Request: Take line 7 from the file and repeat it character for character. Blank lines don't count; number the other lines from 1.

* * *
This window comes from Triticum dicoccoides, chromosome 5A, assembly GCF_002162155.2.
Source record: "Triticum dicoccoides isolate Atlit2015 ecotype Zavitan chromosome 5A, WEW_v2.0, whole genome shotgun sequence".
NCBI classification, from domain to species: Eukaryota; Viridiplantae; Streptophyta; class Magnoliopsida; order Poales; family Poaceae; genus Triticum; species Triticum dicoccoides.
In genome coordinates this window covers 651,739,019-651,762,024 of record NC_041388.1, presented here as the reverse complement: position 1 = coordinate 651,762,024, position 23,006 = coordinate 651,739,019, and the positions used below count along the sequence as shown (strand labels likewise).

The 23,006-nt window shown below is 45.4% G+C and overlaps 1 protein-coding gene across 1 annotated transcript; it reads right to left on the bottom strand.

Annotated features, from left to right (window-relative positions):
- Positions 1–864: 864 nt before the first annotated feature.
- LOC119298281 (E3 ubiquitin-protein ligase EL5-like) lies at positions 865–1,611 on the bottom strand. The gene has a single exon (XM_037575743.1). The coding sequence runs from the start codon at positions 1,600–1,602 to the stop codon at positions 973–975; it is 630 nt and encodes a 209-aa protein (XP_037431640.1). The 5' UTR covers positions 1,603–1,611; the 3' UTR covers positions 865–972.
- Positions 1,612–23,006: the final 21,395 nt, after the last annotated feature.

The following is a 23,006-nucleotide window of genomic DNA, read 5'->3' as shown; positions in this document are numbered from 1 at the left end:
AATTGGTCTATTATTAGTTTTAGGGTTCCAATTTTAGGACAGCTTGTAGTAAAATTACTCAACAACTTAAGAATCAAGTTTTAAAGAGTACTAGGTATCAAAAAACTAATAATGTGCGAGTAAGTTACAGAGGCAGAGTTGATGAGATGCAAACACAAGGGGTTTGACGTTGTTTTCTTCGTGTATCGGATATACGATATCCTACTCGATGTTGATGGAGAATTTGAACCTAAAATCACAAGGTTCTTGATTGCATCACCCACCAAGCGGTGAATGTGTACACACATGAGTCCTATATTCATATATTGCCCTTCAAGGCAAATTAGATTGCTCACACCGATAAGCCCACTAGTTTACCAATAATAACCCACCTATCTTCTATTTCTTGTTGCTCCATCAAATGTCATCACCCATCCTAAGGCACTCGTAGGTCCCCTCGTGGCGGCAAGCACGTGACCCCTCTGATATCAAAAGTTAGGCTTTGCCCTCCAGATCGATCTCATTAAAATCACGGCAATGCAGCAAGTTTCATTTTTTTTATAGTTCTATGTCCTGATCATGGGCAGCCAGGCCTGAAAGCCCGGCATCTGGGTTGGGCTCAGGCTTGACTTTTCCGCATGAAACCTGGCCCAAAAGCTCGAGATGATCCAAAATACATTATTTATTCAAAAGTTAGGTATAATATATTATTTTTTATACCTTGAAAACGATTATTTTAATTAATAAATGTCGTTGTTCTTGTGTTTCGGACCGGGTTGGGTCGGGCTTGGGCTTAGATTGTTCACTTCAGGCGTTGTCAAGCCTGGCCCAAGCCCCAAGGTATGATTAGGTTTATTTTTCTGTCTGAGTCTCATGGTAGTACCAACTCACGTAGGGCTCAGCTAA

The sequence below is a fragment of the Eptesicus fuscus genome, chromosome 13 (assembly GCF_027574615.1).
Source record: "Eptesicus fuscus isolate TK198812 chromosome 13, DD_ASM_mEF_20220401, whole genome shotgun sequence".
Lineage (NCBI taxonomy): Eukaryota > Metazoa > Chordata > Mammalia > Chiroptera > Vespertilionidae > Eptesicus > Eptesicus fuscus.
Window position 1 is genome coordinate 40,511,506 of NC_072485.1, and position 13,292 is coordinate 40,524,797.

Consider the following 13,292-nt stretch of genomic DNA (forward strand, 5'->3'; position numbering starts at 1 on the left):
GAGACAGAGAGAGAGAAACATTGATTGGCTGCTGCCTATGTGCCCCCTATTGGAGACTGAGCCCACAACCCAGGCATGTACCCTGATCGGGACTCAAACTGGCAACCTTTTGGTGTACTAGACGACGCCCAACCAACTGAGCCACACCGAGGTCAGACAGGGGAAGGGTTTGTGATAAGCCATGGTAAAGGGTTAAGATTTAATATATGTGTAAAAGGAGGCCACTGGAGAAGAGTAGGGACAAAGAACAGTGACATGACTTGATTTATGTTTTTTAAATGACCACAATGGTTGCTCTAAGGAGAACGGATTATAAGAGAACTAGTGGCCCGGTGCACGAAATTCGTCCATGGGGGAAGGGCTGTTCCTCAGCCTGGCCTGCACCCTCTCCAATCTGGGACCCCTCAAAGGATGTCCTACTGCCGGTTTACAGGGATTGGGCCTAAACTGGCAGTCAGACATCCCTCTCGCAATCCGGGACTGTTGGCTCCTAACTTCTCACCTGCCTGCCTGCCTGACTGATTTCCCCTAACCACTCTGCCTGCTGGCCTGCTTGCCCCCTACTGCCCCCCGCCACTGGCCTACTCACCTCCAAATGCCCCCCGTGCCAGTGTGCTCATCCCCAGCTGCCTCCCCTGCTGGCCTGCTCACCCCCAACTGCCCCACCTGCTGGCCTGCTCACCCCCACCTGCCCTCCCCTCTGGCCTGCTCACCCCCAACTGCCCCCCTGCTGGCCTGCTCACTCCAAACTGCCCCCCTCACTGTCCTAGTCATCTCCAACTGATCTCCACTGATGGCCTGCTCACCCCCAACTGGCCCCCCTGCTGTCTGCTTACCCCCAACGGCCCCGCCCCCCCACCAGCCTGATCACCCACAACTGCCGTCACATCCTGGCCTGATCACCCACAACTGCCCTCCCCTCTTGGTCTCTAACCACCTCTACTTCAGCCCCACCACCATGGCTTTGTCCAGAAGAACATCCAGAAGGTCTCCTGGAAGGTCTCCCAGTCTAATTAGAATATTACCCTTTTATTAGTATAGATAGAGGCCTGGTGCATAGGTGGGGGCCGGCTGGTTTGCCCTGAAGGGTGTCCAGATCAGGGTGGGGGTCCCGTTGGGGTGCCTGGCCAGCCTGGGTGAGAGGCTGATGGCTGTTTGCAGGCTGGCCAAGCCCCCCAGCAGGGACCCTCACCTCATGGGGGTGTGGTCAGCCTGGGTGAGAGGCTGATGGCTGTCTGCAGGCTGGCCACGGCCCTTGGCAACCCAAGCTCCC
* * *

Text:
- Positions 1–864: 864 nt before the first annotated feature.